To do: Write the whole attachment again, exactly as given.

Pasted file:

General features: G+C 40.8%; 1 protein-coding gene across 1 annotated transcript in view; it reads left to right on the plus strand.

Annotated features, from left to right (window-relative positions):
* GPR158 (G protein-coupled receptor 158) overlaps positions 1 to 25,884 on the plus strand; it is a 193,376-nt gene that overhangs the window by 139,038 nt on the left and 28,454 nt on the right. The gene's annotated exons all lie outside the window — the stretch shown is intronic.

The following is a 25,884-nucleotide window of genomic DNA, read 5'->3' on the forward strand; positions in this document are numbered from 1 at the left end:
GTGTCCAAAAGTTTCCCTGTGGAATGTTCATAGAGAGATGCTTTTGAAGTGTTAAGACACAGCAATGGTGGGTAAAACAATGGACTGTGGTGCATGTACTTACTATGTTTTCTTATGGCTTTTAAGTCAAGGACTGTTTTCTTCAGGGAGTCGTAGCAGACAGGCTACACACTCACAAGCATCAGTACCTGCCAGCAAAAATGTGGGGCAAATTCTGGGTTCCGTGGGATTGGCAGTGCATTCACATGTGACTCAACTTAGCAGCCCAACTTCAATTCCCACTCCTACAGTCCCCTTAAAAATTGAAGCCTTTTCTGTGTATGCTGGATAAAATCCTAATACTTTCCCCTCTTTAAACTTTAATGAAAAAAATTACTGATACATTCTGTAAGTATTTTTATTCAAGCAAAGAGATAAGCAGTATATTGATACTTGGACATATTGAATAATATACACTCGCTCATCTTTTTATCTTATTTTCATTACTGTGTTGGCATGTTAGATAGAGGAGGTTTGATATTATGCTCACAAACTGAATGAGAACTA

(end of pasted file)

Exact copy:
General features: G+C 40.8%; 1 protein-coding gene across 1 annotated transcript in view; it reads left to right on the plus strand.

Annotated features, from left to right (window-relative positions):
* GPR158 (G protein-coupled receptor 158) overlaps positions 1 to 25,884 on the plus strand; it is a 193,376-nt gene that overhangs the window by 139,038 nt on the left and 28,454 nt on the right. The gene's annotated exons all lie outside the window — the stretch shown is intronic.

The following is a 25,884-nucleotide window of genomic DNA, read 5'->3' on the forward strand; positions in this document are numbered from 1 at the left end:
GTGTCCAAAAGTTTCCCTGTGGAATGTTCATAGAGAGATGCTTTTGAAGTGTTAAGACACAGCAATGGTGGGTAAAACAATGGACTGTGGTGCATGTACTTACTATGTTTTCTTATGGCTTTTAAGTCAAGGACTGTTTTCTTCAGGGAGTCGTAGCAGACAGGCTACACACTCACAAGCATCAGTACCTGCCAGCAAAAATGTGGGGCAAATTCTGGGTTCCGTGGGATTGGCAGTGCATTCACATGTGACTCAACTTAGCAGCCCAACTTCAATTCCCACTCCTACAGTCCCCTTAAAAATTGAAGCCTTTTCTGTGTATGCTGGATAAAATCCTAATACTTTCCCCTCTTTAAACTTTAATGAAAAAAATTACTGATACATTCTGTAAGTATTTTTATTCAAGCAAAGAGATAAGCAGTATATTGATACTTGGACATATTGAATAATATACACTCGCTCATCTTTTTATCTTATTTTCATTACTGTGTTGGCATGTTAGATAGAGGAGGTTTGATATTATGCTCACAAACTGAATGAGAACTA